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Background: Afghan King

April 18, 2002 at 12:00 AM EDT


RAY SUAREZ: Afghanistan’s frail former monarch came home this morning, accompanied by interim leader Hamid Karzai. Mohammed Zahir Shah’s return had been postponed twice because of reports of plots to assassinate him. The 87-year-old King had been living in exile in Rome since he was ousted in a 1973 palace coup. Afghanistan’s foreign minister welcomed the King home.

ABDULLAH ABDULLAH, Interim Foreign Minister, Afghanistan: Today is another momentous day, a day of joy for the people of Afghanistan, and I should say a moment of achievement for the interim government of Afghanistan. His presence will be a boost to the political process, which we welcome. 

RAY SUAREZ: Zahir Shah says he doesn’t plan to restore the monarchy. In June, he’ll preside over a national assembly, or Loya Jirga, which will select a new transitional government to rule the country until elections can be held. The King’s return comes as Afghanistan’s interim government faces competition from tribal warlords and continuing violence around the country.

Yesterday, a U.S. soldier based in Kandahar was shot in the face when a gunman fired on a group of American soldiers. Earlier this month, the defense minister was the target of an assassination attempt. He was unhurt when a bomb exploded near his convoy in Jalalabad, but the blast killed four people and wounded more than a dozen others. And in February, the country’s civil aviation and tourism minister was attacked and killed at Kabul Airport. It’s not exactly clear whether he was killed by angry pilgrims trying to get to Mecca, or whether it was a political murder. President Bush has warned there could be more trouble on the horizon.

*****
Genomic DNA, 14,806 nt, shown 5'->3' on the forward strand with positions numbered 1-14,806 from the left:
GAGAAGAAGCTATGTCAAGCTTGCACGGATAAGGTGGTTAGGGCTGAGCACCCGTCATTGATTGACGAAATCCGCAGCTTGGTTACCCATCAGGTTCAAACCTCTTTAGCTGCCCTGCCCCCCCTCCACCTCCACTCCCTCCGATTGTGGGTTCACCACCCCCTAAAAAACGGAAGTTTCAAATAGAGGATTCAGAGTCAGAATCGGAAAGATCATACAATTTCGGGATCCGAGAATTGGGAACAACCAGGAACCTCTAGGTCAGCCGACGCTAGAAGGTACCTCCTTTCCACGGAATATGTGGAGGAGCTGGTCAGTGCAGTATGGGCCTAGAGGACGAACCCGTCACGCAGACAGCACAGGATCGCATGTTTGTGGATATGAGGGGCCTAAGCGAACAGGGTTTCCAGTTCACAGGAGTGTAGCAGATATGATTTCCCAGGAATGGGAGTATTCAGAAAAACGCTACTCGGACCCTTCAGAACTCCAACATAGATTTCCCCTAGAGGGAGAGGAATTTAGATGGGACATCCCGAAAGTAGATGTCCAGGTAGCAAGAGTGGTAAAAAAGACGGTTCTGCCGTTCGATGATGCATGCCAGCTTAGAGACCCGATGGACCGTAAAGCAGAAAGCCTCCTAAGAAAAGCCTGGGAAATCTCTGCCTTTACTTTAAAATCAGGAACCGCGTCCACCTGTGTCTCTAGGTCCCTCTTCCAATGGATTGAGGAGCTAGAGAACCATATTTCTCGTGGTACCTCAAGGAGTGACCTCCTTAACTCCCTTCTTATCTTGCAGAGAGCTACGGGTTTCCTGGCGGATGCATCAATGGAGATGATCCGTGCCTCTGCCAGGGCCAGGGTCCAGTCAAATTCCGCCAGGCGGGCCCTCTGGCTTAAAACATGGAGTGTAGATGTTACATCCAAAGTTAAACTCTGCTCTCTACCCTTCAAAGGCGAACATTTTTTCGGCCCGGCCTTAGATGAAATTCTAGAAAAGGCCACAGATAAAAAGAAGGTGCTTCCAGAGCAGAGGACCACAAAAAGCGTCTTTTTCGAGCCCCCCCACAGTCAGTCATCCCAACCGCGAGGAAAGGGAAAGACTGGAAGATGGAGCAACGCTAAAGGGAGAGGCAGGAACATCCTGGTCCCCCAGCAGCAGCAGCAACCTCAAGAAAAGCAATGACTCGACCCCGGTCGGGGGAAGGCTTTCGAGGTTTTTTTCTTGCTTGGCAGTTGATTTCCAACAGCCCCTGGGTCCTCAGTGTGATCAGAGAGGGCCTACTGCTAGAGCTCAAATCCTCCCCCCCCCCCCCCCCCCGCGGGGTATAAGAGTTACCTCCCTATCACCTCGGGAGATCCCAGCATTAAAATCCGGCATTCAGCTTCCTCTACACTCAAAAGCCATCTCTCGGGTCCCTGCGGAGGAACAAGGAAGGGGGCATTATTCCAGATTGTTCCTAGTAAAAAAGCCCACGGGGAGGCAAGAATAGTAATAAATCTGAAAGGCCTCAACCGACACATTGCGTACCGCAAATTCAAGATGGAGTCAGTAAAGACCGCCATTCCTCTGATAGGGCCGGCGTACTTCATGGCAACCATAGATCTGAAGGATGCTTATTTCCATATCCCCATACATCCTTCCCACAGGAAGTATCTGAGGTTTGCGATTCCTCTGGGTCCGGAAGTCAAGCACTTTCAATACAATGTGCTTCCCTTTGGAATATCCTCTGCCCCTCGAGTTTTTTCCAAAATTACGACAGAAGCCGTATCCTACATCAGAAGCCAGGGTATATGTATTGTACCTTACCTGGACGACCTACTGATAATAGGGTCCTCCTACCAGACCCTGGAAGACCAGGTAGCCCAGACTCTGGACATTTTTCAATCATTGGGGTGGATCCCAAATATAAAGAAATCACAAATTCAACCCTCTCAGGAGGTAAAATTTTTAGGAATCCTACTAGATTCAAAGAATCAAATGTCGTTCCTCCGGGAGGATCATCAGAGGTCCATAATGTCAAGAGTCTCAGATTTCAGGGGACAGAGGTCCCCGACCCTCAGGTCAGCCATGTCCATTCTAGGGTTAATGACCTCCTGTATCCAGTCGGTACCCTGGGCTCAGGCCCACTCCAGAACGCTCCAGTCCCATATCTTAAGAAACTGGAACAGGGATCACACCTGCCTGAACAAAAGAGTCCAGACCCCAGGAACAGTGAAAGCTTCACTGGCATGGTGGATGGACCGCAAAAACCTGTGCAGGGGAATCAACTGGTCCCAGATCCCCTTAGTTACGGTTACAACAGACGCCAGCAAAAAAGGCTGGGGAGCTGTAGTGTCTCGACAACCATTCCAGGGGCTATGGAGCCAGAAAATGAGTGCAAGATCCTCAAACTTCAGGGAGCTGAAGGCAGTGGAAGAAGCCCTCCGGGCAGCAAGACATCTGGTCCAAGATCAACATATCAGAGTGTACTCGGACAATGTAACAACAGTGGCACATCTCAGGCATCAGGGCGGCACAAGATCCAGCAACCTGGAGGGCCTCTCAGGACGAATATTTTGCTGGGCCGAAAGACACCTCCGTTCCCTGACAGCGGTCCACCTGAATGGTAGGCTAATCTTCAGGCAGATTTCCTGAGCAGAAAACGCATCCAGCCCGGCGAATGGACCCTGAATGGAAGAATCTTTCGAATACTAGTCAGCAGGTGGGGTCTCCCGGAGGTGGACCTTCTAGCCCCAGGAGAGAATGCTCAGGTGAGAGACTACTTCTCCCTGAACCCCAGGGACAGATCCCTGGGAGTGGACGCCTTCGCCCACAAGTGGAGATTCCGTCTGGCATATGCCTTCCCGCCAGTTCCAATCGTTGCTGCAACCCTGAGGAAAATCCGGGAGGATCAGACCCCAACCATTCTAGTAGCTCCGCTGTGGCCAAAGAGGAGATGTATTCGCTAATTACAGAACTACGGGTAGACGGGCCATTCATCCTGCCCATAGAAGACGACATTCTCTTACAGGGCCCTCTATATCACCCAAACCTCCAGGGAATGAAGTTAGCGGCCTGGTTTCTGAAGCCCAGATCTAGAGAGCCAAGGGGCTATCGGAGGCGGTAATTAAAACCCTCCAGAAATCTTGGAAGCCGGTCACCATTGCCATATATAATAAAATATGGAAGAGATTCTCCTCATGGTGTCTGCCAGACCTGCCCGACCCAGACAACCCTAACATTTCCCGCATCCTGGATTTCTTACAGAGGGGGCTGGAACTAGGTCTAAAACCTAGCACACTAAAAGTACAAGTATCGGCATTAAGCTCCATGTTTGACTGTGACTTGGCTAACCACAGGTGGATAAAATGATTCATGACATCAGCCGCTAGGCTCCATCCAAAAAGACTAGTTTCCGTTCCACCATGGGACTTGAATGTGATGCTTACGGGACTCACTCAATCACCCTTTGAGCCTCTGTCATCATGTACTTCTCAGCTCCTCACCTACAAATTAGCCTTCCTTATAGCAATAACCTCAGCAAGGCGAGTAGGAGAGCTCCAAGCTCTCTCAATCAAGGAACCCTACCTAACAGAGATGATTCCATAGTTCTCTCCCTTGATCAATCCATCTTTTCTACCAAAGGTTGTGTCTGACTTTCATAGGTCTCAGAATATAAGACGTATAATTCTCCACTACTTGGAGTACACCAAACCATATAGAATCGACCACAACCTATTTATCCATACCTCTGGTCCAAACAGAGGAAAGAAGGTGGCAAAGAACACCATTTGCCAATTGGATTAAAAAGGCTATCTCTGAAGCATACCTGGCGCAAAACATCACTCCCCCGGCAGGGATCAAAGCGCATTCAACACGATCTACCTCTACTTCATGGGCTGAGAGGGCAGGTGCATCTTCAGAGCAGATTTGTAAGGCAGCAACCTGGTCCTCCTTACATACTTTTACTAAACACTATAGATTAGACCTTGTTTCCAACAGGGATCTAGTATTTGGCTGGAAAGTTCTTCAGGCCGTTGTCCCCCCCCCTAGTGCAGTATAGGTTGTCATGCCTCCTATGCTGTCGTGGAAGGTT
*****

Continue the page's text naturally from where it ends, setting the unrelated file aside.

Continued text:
PRESIDENT GEORGE W. BUSH: As the spring thaw comes, we expect cells of trained killers to try to regroup, to murder, create mayhem, and try to undermine Afghanistan’s efforts to build a lasting peace.

RAY SUAREZ: Meanwhile, the war continues in Afghanistan. This week British Marines led the search for remaining pockets of al-Qaida and Taliban fighters in the eastern mountains. Britain is handing over control of the international peacekeeping force to Turkey. Under the U.N. mandates the 5,000 peacekeepers only patrol in and around Kabul. At a news conference yesterday, Defense Secretary Rumsfeld turned aside complaints that a bigger peacekeeping force with U.S. participation should be operating in Afghanistan.

DONALD RUMSFELD: We’ve got a situation where we are doing a lot in the world. And if additional peacekeepers are appropriate — international security assistance force — then it seems to me that it’s important for the people who believe that they’re important to come up with the troops, come up with the money.